Click ahead to see the best (gold) and worst (negative) 529 plans for 2019, as rated by Morningstar.

Some of the best plans feature “excellent state oversight and program management, best-in-class investment options and thoughtful investment philosophy,” Morningstar says.

Nevada’s USAA College Savings Plan underwent big changes due to a merger.

Advisors would be wise to pay attention to the latest Morningstar ratings of 529 college savings plans, especially to direct client decisions. In October, Morningstar assigned analyst ratings to 62 plans, which represent 97% of assets invested in 529 plans; only four are ranked gold, 13 silver, 13 bronze, 27 neutral and five negative. Nine plans were upgraded, and eight were downgraded from the previous year.

Several factors played into how these plans are judged, including their process (allocator experience, investment options offered), people (underlying money managers’ talent, tenure and resources), parent company, performance and price.

Fees charged are always an important part of the ranking. However, this year higher quality investment lineups as well as progressive glide paths in age-based portfolios have grown in importance.

Ups and Downs

Morningstar “valedictorians” that hold gold star ratings (the first three also carried gold ratings in 2018) include Illinois’ Bright Start College Savings, Virginia’s Invest529, Utah’s my529 and California’s ScholarShare College Savings, which was upgraded from silver this year.

The three plans that retained their Gold rating from last year “continue to distinguish themselves from other plans for their excellent state oversight and program management, best-in-class investment options and thoughtful investment philosophy,” according to Morningstar. (Investors can choose any of these plans regardless of their state of residence.) Specifically, these plans have continued to excel by “innovating in areas where most 529 plans aren’t.”

For example, Virginia’s Invest 529 plan replaced its actively managed REIT “with a combination of two direct real estate sleeves and a passively managed fund to temper volatility.” Likewise, Utah’s my 529 fund enhanced its principal protection options toward the end of the holding period when balances are highest.

For those plans that received silver ratings, four managed by Fidelity were upgraded from bronze due to “phasing out Fidelity’s most expensive age-based options and adding a new blended track that combined active and passive management,” noted Morningstar. These moves resulted in cheaper offerings on average.

One of these is Fidelity’s Arizona College Savings Plan. Another upgrade to silver includes New York’s 529 Program managed by Ascensus and Vanguard, which increased its exposure to international stock and bonds for diversification. The plan is also the fifth cheapest plan (0.13%) of 529 plans covered by Morningstar.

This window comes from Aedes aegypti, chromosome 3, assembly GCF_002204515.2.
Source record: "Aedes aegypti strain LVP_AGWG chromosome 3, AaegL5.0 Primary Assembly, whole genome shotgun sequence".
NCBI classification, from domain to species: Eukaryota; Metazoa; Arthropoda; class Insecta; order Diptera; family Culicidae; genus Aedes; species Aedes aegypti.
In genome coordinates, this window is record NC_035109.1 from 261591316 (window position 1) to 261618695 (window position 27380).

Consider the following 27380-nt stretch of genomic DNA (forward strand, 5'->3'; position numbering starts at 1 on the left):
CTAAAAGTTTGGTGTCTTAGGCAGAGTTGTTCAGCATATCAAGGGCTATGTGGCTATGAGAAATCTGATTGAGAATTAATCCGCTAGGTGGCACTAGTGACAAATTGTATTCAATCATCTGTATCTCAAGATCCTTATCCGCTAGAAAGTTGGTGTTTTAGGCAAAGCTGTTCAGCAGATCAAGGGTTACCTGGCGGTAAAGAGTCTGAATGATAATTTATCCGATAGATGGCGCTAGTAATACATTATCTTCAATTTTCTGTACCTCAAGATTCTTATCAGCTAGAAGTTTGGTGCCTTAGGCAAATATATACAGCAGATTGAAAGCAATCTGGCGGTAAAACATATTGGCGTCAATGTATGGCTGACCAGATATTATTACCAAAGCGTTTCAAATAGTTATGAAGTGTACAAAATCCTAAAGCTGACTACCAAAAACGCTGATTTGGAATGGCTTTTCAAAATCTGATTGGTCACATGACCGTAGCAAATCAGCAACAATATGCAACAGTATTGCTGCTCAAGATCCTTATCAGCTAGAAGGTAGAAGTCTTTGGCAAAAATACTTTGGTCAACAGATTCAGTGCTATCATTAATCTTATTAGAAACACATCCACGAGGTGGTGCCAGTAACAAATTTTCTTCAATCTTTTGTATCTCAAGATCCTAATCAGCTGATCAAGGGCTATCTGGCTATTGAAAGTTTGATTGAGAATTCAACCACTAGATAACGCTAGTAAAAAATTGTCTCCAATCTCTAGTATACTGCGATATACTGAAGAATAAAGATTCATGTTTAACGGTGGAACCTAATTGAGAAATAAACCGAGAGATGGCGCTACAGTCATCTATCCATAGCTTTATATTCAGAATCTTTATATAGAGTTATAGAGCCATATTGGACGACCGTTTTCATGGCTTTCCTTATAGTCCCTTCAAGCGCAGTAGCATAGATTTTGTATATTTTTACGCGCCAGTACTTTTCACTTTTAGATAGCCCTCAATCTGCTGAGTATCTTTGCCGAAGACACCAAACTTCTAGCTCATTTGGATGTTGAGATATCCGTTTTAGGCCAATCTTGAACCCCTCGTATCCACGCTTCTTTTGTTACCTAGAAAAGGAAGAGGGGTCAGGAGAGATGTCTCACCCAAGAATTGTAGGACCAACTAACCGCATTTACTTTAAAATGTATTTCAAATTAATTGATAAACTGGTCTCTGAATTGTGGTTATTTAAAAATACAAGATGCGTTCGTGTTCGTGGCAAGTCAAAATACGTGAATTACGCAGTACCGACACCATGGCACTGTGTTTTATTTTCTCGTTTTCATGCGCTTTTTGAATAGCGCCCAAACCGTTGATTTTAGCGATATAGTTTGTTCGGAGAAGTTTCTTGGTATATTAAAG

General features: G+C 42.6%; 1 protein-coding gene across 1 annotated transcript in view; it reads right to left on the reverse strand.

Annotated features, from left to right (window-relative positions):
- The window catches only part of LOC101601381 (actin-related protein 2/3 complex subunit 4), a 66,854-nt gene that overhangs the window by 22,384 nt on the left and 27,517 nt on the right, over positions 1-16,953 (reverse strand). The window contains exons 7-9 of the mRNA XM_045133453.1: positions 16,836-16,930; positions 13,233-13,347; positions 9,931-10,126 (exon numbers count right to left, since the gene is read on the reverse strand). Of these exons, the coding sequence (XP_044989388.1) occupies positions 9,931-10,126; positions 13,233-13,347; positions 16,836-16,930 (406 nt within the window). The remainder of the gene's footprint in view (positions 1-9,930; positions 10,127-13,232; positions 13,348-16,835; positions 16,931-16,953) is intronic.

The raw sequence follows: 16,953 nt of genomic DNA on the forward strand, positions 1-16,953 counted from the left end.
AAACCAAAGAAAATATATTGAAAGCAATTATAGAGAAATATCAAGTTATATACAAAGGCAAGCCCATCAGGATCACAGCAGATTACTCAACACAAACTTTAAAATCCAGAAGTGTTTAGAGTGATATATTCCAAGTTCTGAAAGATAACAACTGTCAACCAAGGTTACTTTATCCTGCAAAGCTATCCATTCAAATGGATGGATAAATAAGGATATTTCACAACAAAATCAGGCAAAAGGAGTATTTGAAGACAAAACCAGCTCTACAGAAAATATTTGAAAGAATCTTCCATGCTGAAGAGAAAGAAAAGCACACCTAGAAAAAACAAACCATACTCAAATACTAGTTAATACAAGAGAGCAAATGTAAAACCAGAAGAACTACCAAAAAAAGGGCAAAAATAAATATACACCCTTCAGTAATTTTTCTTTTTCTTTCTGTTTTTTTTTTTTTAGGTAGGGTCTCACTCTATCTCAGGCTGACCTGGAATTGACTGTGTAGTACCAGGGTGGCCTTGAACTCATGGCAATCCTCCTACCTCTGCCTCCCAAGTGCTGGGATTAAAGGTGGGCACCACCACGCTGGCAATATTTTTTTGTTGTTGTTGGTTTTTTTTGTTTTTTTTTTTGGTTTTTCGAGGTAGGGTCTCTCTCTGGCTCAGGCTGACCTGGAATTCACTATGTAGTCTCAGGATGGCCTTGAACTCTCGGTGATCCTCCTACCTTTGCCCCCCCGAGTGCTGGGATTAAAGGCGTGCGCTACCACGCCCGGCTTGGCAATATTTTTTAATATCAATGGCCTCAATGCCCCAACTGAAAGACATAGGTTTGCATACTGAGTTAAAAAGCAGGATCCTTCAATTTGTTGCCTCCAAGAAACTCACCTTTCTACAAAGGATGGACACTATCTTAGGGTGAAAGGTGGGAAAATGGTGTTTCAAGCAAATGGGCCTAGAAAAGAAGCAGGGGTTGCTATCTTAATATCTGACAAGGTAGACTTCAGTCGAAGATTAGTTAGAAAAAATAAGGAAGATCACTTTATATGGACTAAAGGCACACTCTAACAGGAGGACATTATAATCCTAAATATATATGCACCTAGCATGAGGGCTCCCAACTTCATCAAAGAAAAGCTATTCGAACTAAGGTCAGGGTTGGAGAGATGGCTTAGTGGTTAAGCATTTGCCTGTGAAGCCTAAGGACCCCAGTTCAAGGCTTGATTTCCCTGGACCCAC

Other upgrades to silver include the Delaware College Investment Plan, Michigan Education Savings Program, Minnesota College Savings Plan, Massachusetts U. Fund College Investing Plan and New Hampshire UNIQUE College Investing Plan.

One fund downgraded from gold to silver was Nevada’s Vanguard 529 College Savings Plan. Stated Morningstar, “Nevada’s fees remain below average but haven’t kept pace with the cheapest plans.”

Two of the more improved funds were the Florida 529 Savings Plan, which rose to bronze from negative, and the Minnesota College Savings Plan that jumped to silver from neutral. According to Morningstar, “Florida wiped the slate clean, lowering fees and smoothing the glide path of its age-based portfolios by reducing the stock allocation 16 times as the beneficiary ages, up from 2018.” They also thought the state had made improvements to its oversight.

Downgrades

Five funds were “flunked out” of the rankings for various reasons. Nevada’s USAA College Savings Plan fell to negative from neutral due to rapid changes: In July 2019, Victory Capital Holdings purchased USAA’s asset management business, including the 529 plan. Victory “promptly” added its managers to the equity funds before the state could vet the changes.

Reduction of fees was key to higher ratings. Said Morningstar, “Plans that haven’t kept pace with the industry’s dizzying fee cuts also look unattractive, and there’s little incentive for even in-state college savers to stay close to home when similar fare is offered at a much more palatable price elsewhere.”

The gallery above shows the highest rated (gold) and lowest rated (negative) plans, according to Morningstar.

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